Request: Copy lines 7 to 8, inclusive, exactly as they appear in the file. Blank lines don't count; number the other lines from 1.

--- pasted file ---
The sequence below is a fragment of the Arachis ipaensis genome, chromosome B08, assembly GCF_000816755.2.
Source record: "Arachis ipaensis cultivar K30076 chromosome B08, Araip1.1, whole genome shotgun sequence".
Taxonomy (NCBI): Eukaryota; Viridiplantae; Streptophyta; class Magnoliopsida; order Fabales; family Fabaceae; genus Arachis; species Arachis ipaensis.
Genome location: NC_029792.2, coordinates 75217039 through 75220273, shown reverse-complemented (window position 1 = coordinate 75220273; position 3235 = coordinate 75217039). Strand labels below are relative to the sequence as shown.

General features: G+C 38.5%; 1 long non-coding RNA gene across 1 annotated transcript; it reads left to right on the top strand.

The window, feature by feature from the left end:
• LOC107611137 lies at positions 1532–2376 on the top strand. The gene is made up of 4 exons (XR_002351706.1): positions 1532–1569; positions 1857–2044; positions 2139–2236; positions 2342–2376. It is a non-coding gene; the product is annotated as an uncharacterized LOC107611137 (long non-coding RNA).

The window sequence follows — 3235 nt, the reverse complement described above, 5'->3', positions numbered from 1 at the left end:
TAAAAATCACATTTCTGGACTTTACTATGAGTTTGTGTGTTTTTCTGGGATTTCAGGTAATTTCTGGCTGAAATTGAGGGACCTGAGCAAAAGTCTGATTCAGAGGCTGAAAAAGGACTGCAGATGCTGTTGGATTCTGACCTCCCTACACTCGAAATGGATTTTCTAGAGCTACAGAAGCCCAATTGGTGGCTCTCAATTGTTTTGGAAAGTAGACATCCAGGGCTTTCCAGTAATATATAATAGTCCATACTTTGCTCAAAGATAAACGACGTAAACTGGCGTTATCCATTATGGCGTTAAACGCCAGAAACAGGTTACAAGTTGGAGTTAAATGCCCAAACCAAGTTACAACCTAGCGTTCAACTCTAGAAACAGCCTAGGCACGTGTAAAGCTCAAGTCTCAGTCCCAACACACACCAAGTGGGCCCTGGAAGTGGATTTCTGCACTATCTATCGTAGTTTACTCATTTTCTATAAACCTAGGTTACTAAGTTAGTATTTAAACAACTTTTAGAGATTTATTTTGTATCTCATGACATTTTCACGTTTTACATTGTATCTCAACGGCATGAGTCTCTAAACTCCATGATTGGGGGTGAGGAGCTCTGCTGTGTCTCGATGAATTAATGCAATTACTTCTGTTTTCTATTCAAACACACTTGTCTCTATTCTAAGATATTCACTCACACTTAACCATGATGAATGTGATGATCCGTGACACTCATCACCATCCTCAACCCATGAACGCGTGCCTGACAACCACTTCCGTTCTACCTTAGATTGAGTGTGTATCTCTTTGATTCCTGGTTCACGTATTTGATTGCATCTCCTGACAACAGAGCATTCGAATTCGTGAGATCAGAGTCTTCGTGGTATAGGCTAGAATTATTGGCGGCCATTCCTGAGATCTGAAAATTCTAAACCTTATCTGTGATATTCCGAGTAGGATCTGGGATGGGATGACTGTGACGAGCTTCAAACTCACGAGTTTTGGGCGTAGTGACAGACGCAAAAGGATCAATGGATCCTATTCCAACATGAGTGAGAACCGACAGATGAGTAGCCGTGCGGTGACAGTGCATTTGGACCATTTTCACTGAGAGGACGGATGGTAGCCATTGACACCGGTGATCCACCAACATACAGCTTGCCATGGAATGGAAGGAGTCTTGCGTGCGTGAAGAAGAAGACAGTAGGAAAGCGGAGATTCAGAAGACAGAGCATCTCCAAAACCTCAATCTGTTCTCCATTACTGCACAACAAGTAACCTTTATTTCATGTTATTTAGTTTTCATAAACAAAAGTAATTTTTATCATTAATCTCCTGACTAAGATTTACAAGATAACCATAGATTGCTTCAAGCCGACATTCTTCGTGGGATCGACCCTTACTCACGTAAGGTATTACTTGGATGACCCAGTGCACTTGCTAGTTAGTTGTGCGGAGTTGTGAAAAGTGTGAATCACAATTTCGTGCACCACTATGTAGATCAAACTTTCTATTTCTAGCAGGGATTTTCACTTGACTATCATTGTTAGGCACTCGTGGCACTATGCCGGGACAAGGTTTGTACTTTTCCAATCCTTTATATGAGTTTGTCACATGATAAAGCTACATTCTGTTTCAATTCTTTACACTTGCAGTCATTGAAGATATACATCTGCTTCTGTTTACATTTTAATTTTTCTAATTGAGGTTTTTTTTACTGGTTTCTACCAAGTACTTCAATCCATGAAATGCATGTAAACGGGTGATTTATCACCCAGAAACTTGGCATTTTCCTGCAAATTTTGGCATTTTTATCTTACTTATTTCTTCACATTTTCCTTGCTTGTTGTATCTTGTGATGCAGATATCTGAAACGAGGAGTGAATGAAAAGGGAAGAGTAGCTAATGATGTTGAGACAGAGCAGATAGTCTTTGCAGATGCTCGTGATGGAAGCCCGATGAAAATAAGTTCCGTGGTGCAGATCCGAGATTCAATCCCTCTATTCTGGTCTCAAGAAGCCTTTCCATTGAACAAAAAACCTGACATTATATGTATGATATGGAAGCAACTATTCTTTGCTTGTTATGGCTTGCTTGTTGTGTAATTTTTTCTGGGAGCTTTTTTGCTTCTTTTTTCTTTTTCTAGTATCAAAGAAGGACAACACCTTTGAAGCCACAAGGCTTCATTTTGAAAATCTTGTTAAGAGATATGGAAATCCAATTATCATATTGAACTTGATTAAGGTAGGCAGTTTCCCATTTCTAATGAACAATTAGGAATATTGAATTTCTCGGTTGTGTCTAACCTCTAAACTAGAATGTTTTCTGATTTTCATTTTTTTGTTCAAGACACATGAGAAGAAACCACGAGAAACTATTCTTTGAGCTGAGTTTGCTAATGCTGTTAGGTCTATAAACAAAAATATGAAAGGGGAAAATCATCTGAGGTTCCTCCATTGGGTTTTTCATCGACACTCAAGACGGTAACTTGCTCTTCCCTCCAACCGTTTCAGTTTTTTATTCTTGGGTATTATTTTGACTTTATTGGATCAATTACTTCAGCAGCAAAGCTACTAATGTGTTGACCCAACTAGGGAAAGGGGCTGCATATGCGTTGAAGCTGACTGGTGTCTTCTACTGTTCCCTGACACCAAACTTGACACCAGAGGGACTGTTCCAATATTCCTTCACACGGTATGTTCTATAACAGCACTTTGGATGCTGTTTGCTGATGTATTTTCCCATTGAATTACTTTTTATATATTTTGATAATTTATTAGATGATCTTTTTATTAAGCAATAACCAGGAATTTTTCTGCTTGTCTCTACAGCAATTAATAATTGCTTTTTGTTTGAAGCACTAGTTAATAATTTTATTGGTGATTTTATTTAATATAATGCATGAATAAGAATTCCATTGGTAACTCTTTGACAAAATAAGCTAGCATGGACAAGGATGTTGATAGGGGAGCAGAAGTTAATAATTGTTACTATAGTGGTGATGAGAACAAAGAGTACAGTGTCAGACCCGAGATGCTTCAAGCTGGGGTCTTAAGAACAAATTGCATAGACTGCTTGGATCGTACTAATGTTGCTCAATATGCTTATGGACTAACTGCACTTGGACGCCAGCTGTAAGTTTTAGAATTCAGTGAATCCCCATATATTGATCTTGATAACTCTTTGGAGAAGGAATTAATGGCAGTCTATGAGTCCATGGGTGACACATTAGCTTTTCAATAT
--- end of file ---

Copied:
• LOC107611137 lies at positions 1532–2376 on the top strand. The gene is made up of 4 exons (XR_002351706.1): positions 1532–1569; positions 1857–2044; positions 2139–2236; positions 2342–2376. It is a non-coding gene; the product is annotated as an uncharacterized LOC107611137 (long non-coding RNA).

The window sequence follows — 3235 nt, the reverse complement described above, 5'->3', positions numbered from 1 at the left end: